# Plotting 3D Data¶

This is where SurfacePlot3D really shines: providing an easy entry point for your custom 3D data set. Depending on the type of data you’re starting with, there are a number of different arguments you can pass into the PlotData function.

## Plotting a 2D Array of Values¶

This is the easiest possible case. Let’s say we’ve got a 2D array of doubles set up:

```
double[,] arrayOfPoints = new double[10, 15];
for (int i = 0; i < 10; i++)
{
for (int j = 0; j < 15; j++)
{
arrayOfPoints[i, j] = Math.Cos(Math.Abs(i) + Math.Abs(j)) * (Math.Abs(i) + Math.Abs(j));
}
}
```

Now all we have to do is plug it into our PlotData function:

```
PlotData(arrayOfPoints);
```

Great! But you should notice how only passing in an array of points will give you automatic indexing: that is, your x and y axes will be indexed from 0 to n-1, where n is the number of points in either dimension.

If you have a function, like say you wanted to plot the same function as above, but you wanted to plot 20 and 25 points between 0 and 1 in each the x and y axes, respectively. For this, we also need to define a double array of the corresponding size for each axis. We might set up such a plot like so:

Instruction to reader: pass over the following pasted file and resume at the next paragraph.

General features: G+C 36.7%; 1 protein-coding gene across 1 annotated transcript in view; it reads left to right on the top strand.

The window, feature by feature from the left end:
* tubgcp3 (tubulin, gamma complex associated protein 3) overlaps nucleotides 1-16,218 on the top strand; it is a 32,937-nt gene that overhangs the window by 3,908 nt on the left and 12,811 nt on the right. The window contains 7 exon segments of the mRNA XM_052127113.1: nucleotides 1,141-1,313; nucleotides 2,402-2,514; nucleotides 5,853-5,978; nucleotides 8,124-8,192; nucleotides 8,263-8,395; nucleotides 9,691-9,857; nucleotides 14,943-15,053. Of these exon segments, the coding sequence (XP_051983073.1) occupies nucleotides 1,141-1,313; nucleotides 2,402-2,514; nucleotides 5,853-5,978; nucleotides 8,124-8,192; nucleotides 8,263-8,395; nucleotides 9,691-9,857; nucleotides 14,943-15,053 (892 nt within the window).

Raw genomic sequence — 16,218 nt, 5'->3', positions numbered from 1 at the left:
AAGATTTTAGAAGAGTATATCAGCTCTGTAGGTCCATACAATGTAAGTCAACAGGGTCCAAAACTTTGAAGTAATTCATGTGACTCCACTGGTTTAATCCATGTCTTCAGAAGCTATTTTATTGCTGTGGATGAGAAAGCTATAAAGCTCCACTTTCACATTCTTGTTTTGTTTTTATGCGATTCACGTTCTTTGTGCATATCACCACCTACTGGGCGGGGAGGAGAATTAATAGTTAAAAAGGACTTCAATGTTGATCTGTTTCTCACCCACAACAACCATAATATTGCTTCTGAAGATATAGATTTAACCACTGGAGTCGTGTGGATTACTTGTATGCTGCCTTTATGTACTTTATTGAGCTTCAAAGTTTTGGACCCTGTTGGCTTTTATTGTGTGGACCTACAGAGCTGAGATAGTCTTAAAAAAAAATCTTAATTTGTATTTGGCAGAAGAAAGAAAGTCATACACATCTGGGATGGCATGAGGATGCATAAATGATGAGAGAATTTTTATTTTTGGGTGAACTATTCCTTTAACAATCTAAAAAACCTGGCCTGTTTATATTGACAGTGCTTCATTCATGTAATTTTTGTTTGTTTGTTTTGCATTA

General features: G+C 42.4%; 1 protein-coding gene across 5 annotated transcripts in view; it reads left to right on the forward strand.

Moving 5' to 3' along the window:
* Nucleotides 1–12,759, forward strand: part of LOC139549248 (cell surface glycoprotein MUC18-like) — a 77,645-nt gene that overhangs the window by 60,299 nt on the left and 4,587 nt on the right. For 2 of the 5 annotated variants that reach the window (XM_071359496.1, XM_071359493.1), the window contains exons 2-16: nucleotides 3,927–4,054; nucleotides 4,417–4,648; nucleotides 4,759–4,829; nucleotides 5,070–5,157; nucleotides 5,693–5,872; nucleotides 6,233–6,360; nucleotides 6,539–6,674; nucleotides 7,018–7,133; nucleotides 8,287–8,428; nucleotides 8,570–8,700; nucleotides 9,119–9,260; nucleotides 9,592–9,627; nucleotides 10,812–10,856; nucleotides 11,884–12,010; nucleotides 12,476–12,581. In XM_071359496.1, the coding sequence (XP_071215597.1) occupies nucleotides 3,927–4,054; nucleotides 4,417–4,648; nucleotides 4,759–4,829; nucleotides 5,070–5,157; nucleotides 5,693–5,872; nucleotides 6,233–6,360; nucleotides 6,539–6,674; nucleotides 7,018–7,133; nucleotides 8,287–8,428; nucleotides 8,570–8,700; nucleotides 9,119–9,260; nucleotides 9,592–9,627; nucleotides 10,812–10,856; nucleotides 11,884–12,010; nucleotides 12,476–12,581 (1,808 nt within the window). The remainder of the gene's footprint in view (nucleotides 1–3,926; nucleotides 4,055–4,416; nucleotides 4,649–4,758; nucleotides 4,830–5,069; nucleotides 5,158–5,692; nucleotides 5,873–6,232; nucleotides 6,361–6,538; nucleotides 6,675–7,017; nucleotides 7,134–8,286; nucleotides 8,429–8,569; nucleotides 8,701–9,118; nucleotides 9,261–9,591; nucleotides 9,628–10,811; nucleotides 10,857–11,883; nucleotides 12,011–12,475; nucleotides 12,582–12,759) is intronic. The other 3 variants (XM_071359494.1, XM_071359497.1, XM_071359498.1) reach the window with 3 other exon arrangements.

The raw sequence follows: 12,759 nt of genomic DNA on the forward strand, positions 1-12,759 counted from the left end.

```
int N = 20;
int M = 25;
double[] xArray = double[N];
double[] yArray = double[M];
double[,] zArray = double[N, M]; // Notice how the size of the array in each dimension has to match up with the size of the corresponding "axes" array!
for (int i = 0; i < N; i++)
{
double x = i / N;
for (int j = 0; j < M; j++)
{
double y = j / M;
arrayOfPoints[i, j] = Math.Cos(Math.Abs(x) + Math.Abs(y)) * (Math.Abs(x) + Math.Abs(y));
}
}
```

Finally, we’ll plot each of the arrays:

```
PlotData(zArray, xArray, yArray);
```

Perfect!

## Plotting an Array of 3DPoint Objects¶

Since the SurfacePlot3D library works primary through Point3D arrays, this is the most straightforward plot. You can plot a 2-dimensional array of Point3D objects by simply passing the array into the PlotData function:

```
PlotData(point3DArray);
```